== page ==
Appeal from the Circuit Court of Cook County; the Hon. DANIEL
A. ROBERTS, Judge, presiding. Affirmed.
MR. JUSTICE ENGLISH DELIVERED THE OPINION OF THE COURT.
Rehearing denied September 6, 1962.
On motion of defendants, the trial court struck plaintiff's amended complaint as amended. When plaintiff elected to stand on her pleading, the court dismissed the action. Plaintiff appeals.
The complaint seeks to set forth a cause of action, on behalf of a minority shareholder, for the liquidation of an Illinois corporation in the exercise by the court of either statutory or inherent equity authority.
Plaintiff argues that equity has jurisdiction to order liquidation of a corporation, independent of any statutory authorization. The Illinois cases, however, have long and repeatedly declared the contrary of this proposition, so we shall consider the complaint only on the basis of the liquidation authority conferred upon the court by the Business Corporation Act. (Wheeler v. Pullman Iron and Steel Co., 143 Ill. 197, 204, 32 NE 420; Cedar Bluff Cemetery Ass'n v. Zuck, 3 Ill. App.2d 178, 186, 120 N.E.2d 875; Central Standard Life Ins. Co. v. Davis, 10 Ill.2d 566, 572, 141 N.E.2d 321, affirming 10 Ill. App.2d 245, 252, 134 N.E.2d 653.)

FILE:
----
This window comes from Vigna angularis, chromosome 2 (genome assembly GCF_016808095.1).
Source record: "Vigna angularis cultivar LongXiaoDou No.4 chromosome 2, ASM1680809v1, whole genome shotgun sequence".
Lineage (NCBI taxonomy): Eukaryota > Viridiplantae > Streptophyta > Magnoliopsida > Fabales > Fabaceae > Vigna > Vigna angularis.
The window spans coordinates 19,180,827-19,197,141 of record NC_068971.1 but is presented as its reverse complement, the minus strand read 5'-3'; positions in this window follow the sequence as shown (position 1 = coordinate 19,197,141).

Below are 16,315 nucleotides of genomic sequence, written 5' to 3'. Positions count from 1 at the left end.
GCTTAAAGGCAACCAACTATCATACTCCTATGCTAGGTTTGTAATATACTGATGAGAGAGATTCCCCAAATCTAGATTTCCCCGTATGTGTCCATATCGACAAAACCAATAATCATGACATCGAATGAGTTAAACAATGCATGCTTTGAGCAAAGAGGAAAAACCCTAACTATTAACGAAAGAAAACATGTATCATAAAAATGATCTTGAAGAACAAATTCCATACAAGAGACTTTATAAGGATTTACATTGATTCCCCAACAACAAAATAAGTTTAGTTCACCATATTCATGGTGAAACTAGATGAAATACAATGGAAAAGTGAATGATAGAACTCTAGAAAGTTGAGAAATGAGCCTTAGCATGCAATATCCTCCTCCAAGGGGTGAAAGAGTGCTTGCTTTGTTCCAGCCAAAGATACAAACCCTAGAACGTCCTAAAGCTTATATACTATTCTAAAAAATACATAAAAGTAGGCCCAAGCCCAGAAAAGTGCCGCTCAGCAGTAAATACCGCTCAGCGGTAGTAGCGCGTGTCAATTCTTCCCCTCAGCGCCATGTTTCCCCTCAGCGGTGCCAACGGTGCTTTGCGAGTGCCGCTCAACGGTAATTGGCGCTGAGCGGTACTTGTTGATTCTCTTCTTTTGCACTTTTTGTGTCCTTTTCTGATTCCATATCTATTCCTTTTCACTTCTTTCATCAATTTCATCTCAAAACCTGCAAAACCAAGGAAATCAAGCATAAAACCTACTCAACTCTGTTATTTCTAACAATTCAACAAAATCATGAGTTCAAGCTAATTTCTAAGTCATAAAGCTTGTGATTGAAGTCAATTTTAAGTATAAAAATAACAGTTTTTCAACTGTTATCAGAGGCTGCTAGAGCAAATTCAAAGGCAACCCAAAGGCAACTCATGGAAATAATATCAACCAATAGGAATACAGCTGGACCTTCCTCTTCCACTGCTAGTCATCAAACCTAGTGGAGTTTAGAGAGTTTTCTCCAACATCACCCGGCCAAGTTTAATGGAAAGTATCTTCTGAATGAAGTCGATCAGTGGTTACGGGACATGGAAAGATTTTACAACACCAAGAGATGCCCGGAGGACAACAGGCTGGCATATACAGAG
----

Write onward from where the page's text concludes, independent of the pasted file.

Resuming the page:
The parts of the statute pertinent to this case (Ill Rev Stats c 32, § 157.86(a)(3), (4)) provide:
Courts of equity shall have full power to liquidate the assets and business of a corporation:
(a) In an action by a shareholder when it is made to appear:
(3) That the acts of the directors or those in control of the corporation are illegal, oppressive, or fraudulent; or
(4) That the corporate assets are being misapplied or wasted.
The complaint fills fifty pages of the record. In brief, it alleges:
Defendant corporation was organized in 1933 under a plan of reorganization for a defaulted real estate bond issue. The real estate, which is the principal asset of the corporation, consists of a building containing a theater, nine stores, and a 65-room hotel, located at Clark Street and Drummond Place in Chicago.
The stock consists of 942.5 shares of Class A (ineligible for dividends, and having a value on liquidation of $100 per share), and 1015.2 shares of Class B (ineligible for dividends while any Class A shares are outstanding).
Members of defendant Grundman's family own 517.5 shares of Class A (approximately 55%), and 767.7 shares of Class B (approximately 76%).
Plaintiff owns 15 shares of Class A (approximatey 1.6%), and 6 shares of Class B (approximately .6%). Her shares represent an investment of $1200 in 1951.
During the years in question (1952-1958), defendant Grundman was president, a director and manager of the property; his son-in-law was secretary and a director; and, since 1958, ...